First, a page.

Adam Hill:Fact. I'm really torn on this one as I did thoroughly enjoy the original film, but where would the story (as it is to be a direct sequel set 25+ years later) go? It didn't exactly leave itself open. Mind you, Beetlejuice did spark a run of about half a dozen really good flicks in a row from Burton, ended by the crushingly disappointing Planet Of The Apes (which is doubly awful for introducing the concept of ‘re-imagining' classics to filmmakers and producers). But, and I'm sure I'm not alone in thinking this; Burton hasn't exactly been on much of a role since. Charlie and the Chocolate Factory, Sweeny Todd and Alice In Wonderland were all decent enough, but they did feel to be a bit focused on style over substance and the films suffered as a result. Is it ironic that Burton should be considering a Beetlejuice sequel with his directorial star on the wane while the actual Betelgeuse star the original film was named after lurches ever closer to supernova and death? Possibly, though probably not. Regardless, I would watch a sequel with Burton directing and Keaton reprising his role and, if the alchemy is strong enough to work a second time, no doubt would be thoroughly entertained.
Nolan Woodford:Fiction. More and more and more sequels. Much like the Farrelly Brothers with Dumb and Dumber To, the ability of the man/men behind the camera might not be what it once was. Tim Burton has made a fair amount of mediocre films in the last decade especially, but he has made a few great ones too. Beetlejuice 2 isn't a guarantee to not be great, but I'm not chomping at the bit to see a 62-year-old Michael Keaton back in the pinstripe suit.
Score: 3 for 5
6. Universal creating a shared cinematic universe based on its roster of classic monsters is a fantastic proposition.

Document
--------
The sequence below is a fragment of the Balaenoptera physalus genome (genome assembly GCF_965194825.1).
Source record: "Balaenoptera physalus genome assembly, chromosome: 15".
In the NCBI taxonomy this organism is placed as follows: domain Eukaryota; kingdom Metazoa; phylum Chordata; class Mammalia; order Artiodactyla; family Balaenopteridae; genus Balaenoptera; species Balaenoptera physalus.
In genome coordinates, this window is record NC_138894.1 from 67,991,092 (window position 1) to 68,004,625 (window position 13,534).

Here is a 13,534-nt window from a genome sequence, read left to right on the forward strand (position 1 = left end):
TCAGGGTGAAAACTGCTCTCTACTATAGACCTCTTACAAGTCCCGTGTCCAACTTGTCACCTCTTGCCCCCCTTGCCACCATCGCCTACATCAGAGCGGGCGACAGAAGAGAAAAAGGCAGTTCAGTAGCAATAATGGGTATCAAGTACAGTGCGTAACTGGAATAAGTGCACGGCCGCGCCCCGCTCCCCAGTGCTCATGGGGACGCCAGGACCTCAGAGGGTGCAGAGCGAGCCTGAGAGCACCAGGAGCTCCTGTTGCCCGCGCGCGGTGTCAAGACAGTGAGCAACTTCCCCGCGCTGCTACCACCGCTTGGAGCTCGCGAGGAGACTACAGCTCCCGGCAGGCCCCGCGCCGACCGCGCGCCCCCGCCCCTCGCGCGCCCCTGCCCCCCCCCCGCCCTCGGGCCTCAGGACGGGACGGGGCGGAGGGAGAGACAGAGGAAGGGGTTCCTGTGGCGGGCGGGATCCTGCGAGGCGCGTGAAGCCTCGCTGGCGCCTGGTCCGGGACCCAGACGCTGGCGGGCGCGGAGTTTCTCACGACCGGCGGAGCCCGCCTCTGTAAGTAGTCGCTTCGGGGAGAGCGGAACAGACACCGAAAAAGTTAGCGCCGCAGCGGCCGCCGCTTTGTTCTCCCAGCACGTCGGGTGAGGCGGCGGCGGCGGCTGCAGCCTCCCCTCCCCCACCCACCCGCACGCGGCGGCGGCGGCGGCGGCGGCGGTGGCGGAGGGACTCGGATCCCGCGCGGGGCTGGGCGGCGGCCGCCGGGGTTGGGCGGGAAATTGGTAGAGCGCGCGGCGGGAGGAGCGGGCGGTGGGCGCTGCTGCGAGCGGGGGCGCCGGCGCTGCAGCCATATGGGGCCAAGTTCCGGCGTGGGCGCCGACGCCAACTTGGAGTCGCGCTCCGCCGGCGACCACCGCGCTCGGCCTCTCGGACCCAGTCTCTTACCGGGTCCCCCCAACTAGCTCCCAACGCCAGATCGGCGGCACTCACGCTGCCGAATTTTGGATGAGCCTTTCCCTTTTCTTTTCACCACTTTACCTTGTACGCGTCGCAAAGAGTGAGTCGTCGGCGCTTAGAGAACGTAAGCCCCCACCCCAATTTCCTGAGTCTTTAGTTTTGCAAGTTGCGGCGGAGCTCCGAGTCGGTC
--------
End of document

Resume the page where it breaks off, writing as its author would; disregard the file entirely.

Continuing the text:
Adam Hill:Fact. The key thing here for me is that it is a proposition and therefore the possibilities right now are (almost) endless. At this stage we have no real idea about what this could look like and how it might work, all we have to go on is Roberto Orci's almost throwaway statement that "[t]here's an interesting thing that could happen at Universal where they have this amazing library of their old monsters and these kinds of heroes, and the idea of trying to create a universe". He then went on to talk about making new Van Helsing and The Mummy movies, so what could the monster-verse look like? We know they want to update everything and make it ‘true' to the classic films, but does that mean we just get remakes of things like Frankenstein Meets the Wolf Man or are we talking full on Monster-Squad? There is a school of thought that perhaps they should concentrate on making the individual monster movies first and getting them right before they worry too much about entwining the different worlds within the universe, but where's the fun in that? As long as Hugh Jackman isn't in any of them, they'll be fine.
Nolan Woodford:Fact. Sure, why not? If Hollywood is content on not having any more original thoughts, maybe we can get some original concepts out of things that have already happened. Look at the massive success of The Avengers. Of course, a monster movie franchise such as that wouldn't have the same type of success, but it could be extremely successful. As a sucker for the classic old black-and-white horror films, this could be a great idea if handled correctly. Or, like Adam mentioned, we could just get another Van Helsing or The Mummy sequel.
Final Score: 4 for 6
And there you have it. Adam and Nolan agree more often than not. Thanks to them both for stopping by, and see you all again next week.